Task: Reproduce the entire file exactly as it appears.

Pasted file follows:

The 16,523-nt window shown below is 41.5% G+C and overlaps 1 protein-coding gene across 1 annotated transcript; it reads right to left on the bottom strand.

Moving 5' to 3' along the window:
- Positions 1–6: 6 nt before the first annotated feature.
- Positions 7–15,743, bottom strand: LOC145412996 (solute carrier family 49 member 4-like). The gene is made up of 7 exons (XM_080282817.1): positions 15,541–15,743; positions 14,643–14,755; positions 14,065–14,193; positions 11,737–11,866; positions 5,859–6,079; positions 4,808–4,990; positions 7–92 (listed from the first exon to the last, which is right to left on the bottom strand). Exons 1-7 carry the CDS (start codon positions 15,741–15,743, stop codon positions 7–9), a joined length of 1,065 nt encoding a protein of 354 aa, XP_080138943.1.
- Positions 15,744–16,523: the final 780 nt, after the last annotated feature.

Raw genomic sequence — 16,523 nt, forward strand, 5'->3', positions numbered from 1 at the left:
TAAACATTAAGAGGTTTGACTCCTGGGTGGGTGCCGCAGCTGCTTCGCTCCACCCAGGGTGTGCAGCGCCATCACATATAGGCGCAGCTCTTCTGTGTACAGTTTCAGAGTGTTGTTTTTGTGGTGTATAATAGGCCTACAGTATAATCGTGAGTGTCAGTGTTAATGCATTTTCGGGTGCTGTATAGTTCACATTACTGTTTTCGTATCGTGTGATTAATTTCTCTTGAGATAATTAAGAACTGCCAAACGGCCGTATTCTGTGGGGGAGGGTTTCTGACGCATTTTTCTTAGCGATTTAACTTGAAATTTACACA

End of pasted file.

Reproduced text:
The 16,523-nt window shown below is 41.5% G+C and overlaps 1 protein-coding gene across 1 annotated transcript; it reads right to left on the bottom strand.

Moving 5' to 3' along the window:
- Positions 1–6: 6 nt before the first annotated feature.
- Positions 7–15,743, bottom strand: LOC145412996 (solute carrier family 49 member 4-like). The gene is made up of 7 exons (XM_080282817.1): positions 15,541–15,743; positions 14,643–14,755; positions 14,065–14,193; positions 11,737–11,866; positions 5,859–6,079; positions 4,808–4,990; positions 7–92 (listed from the first exon to the last, which is right to left on the bottom strand). Exons 1-7 carry the CDS (start codon positions 15,741–15,743, stop codon positions 7–9), a joined length of 1,065 nt encoding a protein of 354 aa, XP_080138943.1.
- Positions 15,744–16,523: the final 780 nt, after the last annotated feature.

Raw genomic sequence — 16,523 nt, forward strand, 5'->3', positions numbered from 1 at the left:
TAAACATTAAGAGGTTTGACTCCTGGGTGGGTGCCGCAGCTGCTTCGCTCCACCCAGGGTGTGCAGCGCCATCACATATAGGCGCAGCTCTTCTGTGTACAGTTTCAGAGTGTTGTTTTTGTGGTGTATAATAGGCCTACAGTATAATCGTGAGTGTCAGTGTTAATGCATTTTCGGGTGCTGTATAGTTCACATTACTGTTTTCGTATCGTGTGATTAATTTCTCTTGAGATAATTAAGAACTGCCAAACGGCCGTATTCTGTGGGGGAGGGTTTCTGACGCATTTTTCTTAGCGATTTAACTTGAAATTTACACA